Is Crime Up or Down in WeHo? The Answer is Both!


wehoville 201608 crimeThe answer is both, according to a new analysis by WeHo by the Numbers that takes into account both the crime rate and the seriousness of the crimes. The analysis concludes that crime rose in the past year but was still lower than it was five years earlier.

weho by the numbers
David Warren

The analysis starts with the crime rate, which is the number of reported Part 1 crimes divided by the city’s population. Part 1 crimes include homicide, rape, aggravated assault, armed robbery, strong-arm robbery, residential burglary, commercial burglary, grand theft, vehicle burglary, petty theft, grand theft auto and arson.

The crime rate increased 8% in the just-finished fiscal year (July 2015 to June 2016) versus the prior year. Despite that increase, the crime rate was still 9% lower than it had been five years earlier. That fall in the crime rate came from a 5% cut in the number of crimes and a 4% increase in the city’s population.

The analysis then tests whether the seriousness of reported crimes has changed over time. For example, even with a flat crime rate, crime would be less serious if there more petty thefts but fewer armed robberies.

The challenge is quantifying seriousness. It requires value judgments about how much worse one crime is than another. The analysis uses the length of a potential prison sentence for each crime as a proxy for its seriousness. More about that part of the analysis can be found in the WeHo by the Numbers report If we adjust for the seriousness of crimes, is crime up or down in West Hollywood?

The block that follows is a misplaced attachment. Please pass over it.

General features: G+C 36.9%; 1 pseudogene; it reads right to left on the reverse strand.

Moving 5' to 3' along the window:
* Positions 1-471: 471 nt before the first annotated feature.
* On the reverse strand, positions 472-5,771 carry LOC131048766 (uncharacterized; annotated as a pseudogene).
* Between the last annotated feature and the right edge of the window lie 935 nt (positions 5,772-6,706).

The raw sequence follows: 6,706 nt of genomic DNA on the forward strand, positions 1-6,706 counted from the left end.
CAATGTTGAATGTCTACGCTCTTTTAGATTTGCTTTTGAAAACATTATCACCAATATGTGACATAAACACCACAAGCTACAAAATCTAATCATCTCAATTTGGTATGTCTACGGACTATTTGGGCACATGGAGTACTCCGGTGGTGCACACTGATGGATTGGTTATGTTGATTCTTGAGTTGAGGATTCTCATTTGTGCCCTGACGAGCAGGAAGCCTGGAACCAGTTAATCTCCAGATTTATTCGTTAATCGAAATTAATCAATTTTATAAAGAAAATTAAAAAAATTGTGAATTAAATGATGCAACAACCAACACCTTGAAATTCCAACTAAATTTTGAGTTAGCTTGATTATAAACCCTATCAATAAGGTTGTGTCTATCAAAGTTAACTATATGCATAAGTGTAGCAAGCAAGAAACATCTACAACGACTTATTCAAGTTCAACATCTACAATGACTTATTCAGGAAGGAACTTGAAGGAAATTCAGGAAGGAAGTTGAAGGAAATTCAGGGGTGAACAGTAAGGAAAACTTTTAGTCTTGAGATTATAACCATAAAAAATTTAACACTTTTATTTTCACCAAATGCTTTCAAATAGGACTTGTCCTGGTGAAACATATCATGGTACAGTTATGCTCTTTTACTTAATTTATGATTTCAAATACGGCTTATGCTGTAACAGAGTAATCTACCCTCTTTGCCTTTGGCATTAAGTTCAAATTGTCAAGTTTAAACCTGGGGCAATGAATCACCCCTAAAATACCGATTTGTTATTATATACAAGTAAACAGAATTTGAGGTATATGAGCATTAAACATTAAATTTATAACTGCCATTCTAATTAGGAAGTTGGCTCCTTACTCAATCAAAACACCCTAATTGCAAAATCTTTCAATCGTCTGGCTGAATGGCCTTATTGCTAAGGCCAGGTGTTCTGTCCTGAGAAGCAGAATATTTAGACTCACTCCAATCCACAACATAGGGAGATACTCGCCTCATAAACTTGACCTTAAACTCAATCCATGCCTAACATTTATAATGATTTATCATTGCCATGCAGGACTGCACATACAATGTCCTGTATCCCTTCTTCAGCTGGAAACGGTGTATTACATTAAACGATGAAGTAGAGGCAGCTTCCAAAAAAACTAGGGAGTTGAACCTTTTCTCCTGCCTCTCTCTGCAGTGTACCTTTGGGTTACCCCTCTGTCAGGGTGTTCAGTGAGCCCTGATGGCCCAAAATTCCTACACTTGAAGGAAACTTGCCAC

The results show that the seriousness of crime was virtually unchanged in the last year. Compared to five years ago, it dropped 13%.


The crime rate and seriousness numbers are then combined into one measure of the overall “severity” of crime in West Hollywood. According to that measure, crime was up 6% in the last year but down 20% over a five-year period (FY2011 to FY2016).

So one could accurately say that “crime is up” or that “crime is down” depending on the timeframe one chooses for the comparison.

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Steve Martin
Steve Martin
7 years ago

Thanks David for your balanced analysis of the crime stats. Often the discussion of crime in our City, even at Council level, tends to be simplistic, when in fact the issues we face are often nuanced and need tailored responses. Unfortunately debates often get sidetracked and discussions seem more about whether folks support the Sheriff and those who are skeptical of their performance. As Chris states, no urban area is safe and we face issues particular to West Hollywood. But knowledge of the trends is the best way to formulate flexible responses to crime.

Chris Sanger
Chris Sanger
7 years ago

There are lies, then damned lies, then statistics. Thx to Hank for bringing reason to this discussion and countering the hysterics the anti-Weho posters exhibit. No urban area is completely safe. WeHo for residents and visitors is safer than most, particularly considering its density and the high number of nightspots.

7 years ago

In other words, you can make numbers say whatever you want them to say.

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